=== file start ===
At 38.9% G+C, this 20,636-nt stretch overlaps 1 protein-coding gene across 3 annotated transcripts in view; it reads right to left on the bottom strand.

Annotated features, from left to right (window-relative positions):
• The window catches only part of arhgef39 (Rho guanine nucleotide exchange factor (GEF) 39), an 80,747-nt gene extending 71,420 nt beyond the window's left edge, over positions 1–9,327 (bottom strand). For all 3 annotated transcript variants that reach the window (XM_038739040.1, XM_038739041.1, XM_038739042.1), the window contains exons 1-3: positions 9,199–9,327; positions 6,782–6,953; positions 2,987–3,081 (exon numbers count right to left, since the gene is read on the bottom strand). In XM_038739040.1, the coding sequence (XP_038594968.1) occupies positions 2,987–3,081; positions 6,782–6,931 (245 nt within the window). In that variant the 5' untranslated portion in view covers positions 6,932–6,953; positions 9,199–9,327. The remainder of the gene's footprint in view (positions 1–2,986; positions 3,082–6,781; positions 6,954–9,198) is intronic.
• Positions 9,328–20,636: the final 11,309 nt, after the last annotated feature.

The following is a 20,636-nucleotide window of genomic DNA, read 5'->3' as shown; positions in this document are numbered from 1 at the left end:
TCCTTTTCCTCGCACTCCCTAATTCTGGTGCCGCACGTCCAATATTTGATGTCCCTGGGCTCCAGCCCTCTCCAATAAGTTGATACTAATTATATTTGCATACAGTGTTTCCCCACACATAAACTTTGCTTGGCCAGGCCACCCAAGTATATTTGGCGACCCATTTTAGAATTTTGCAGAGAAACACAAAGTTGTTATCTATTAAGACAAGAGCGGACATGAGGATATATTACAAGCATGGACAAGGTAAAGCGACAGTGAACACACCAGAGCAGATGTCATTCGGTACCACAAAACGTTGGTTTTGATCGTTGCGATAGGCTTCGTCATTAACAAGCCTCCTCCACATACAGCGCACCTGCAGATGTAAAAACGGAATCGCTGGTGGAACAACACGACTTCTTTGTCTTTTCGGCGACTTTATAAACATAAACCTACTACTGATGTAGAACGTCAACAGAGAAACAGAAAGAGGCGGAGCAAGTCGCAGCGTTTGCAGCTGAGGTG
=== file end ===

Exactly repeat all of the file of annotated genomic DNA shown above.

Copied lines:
At 38.9% G+C, this 20,636-nt stretch overlaps 1 protein-coding gene across 3 annotated transcripts in view; it reads right to left on the bottom strand.

Annotated features, from left to right (window-relative positions):
• The window catches only part of arhgef39 (Rho guanine nucleotide exchange factor (GEF) 39), an 80,747-nt gene extending 71,420 nt beyond the window's left edge, over positions 1–9,327 (bottom strand). For all 3 annotated transcript variants that reach the window (XM_038739040.1, XM_038739041.1, XM_038739042.1), the window contains exons 1-3: positions 9,199–9,327; positions 6,782–6,953; positions 2,987–3,081 (exon numbers count right to left, since the gene is read on the bottom strand). In XM_038739040.1, the coding sequence (XP_038594968.1) occupies positions 2,987–3,081; positions 6,782–6,931 (245 nt within the window). In that variant the 5' untranslated portion in view covers positions 6,932–6,953; positions 9,199–9,327. The remainder of the gene's footprint in view (positions 1–2,986; positions 3,082–6,781; positions 6,954–9,198) is intronic.
• Positions 9,328–20,636: the final 11,309 nt, after the last annotated feature.

The following is a 20,636-nucleotide window of genomic DNA, read 5'->3' as shown; positions in this document are numbered from 1 at the left end:
TCCTTTTCCTCGCACTCCCTAATTCTGGTGCCGCACGTCCAATATTTGATGTCCCTGGGCTCCAGCCCTCTCCAATAAGTTGATACTAATTATATTTGCATACAGTGTTTCCCCACACATAAACTTTGCTTGGCCAGGCCACCCAAGTATATTTGGCGACCCATTTTAGAATTTTGCAGAGAAACACAAAGTTGTTATCTATTAAGACAAGAGCGGACATGAGGATATATTACAAGCATGGACAAGGTAAAGCGACAGTGAACACACCAGAGCAGATGTCATTCGGTACCACAAAACGTTGGTTTTGATCGTTGCGATAGGCTTCGTCATTAACAAGCCTCCTCCACATACAGCGCACCTGCAGATGTAAAAACGGAATCGCTGGTGGAACAACACGACTTCTTTGTCTTTTCGGCGACTTTATAAACATAAACCTACTACTGATGTAGAACGTCAACAGAGAAACAGAAAGAGGCGGAGCAAGTCGCAGCGTTTGCAGCTGAGGTG